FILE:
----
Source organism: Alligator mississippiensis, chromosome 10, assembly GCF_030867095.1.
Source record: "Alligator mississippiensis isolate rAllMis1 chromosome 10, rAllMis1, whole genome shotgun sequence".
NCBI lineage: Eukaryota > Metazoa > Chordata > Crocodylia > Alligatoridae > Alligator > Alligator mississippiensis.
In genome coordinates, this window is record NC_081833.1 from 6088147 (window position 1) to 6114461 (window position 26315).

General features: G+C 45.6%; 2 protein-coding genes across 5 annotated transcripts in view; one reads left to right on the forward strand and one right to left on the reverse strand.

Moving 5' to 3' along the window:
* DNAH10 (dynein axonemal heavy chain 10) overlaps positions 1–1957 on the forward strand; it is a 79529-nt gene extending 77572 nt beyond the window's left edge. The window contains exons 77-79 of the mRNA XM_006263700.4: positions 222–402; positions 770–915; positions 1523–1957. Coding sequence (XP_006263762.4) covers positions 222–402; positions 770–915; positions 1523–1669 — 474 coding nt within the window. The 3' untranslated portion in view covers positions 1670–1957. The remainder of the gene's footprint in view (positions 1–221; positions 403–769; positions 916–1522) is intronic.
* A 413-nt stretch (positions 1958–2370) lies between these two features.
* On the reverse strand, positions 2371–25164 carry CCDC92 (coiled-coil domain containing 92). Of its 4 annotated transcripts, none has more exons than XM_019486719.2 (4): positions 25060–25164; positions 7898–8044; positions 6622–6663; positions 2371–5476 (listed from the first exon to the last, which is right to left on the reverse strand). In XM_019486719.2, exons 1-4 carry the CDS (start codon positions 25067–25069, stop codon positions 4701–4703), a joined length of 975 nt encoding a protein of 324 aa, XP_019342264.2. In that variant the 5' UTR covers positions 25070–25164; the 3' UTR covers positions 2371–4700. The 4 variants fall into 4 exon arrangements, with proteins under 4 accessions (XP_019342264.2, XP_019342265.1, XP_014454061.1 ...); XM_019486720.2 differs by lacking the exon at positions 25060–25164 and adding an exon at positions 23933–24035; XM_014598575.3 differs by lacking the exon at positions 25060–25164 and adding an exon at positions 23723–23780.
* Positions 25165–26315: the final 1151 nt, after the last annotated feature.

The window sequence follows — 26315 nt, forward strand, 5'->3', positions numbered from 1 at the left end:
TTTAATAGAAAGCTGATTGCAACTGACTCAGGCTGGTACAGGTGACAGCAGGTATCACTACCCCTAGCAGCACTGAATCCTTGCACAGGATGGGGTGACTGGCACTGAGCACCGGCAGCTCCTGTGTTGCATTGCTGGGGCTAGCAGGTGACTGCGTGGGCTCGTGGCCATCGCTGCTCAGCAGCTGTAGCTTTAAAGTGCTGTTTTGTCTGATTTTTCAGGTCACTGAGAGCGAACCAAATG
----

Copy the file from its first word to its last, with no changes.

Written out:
Source organism: Alligator mississippiensis, chromosome 10, assembly GCF_030867095.1.
Source record: "Alligator mississippiensis isolate rAllMis1 chromosome 10, rAllMis1, whole genome shotgun sequence".
NCBI lineage: Eukaryota > Metazoa > Chordata > Crocodylia > Alligatoridae > Alligator > Alligator mississippiensis.
In genome coordinates, this window is record NC_081833.1 from 6088147 (window position 1) to 6114461 (window position 26315).

General features: G+C 45.6%; 2 protein-coding genes across 5 annotated transcripts in view; one reads left to right on the forward strand and one right to left on the reverse strand.

Moving 5' to 3' along the window:
* DNAH10 (dynein axonemal heavy chain 10) overlaps positions 1–1957 on the forward strand; it is a 79529-nt gene extending 77572 nt beyond the window's left edge. The window contains exons 77-79 of the mRNA XM_006263700.4: positions 222–402; positions 770–915; positions 1523–1957. Coding sequence (XP_006263762.4) covers positions 222–402; positions 770–915; positions 1523–1669 — 474 coding nt within the window. The 3' untranslated portion in view covers positions 1670–1957. The remainder of the gene's footprint in view (positions 1–221; positions 403–769; positions 916–1522) is intronic.
* A 413-nt stretch (positions 1958–2370) lies between these two features.
* On the reverse strand, positions 2371–25164 carry CCDC92 (coiled-coil domain containing 92). Of its 4 annotated transcripts, none has more exons than XM_019486719.2 (4): positions 25060–25164; positions 7898–8044; positions 6622–6663; positions 2371–5476 (listed from the first exon to the last, which is right to left on the reverse strand). In XM_019486719.2, exons 1-4 carry the CDS (start codon positions 25067–25069, stop codon positions 4701–4703), a joined length of 975 nt encoding a protein of 324 aa, XP_019342264.2. In that variant the 5' UTR covers positions 25070–25164; the 3' UTR covers positions 2371–4700. The 4 variants fall into 4 exon arrangements, with proteins under 4 accessions (XP_019342264.2, XP_019342265.1, XP_014454061.1 ...); XM_019486720.2 differs by lacking the exon at positions 25060–25164 and adding an exon at positions 23933–24035; XM_014598575.3 differs by lacking the exon at positions 25060–25164 and adding an exon at positions 23723–23780.
* Positions 25165–26315: the final 1151 nt, after the last annotated feature.

The window sequence follows — 26315 nt, forward strand, 5'->3', positions numbered from 1 at the left end:
TTTAATAGAAAGCTGATTGCAACTGACTCAGGCTGGTACAGGTGACAGCAGGTATCACTACCCCTAGCAGCACTGAATCCTTGCACAGGATGGGGTGACTGGCACTGAGCACCGGCAGCTCCTGTGTTGCATTGCTGGGGCTAGCAGGTGACTGCGTGGGCTCGTGGCCATCGCTGCTCAGCAGCTGTAGCTTTAAAGTGCTGTTTTGTCTGATTTTTCAGGTCACTGAGAGCGAACCAAATG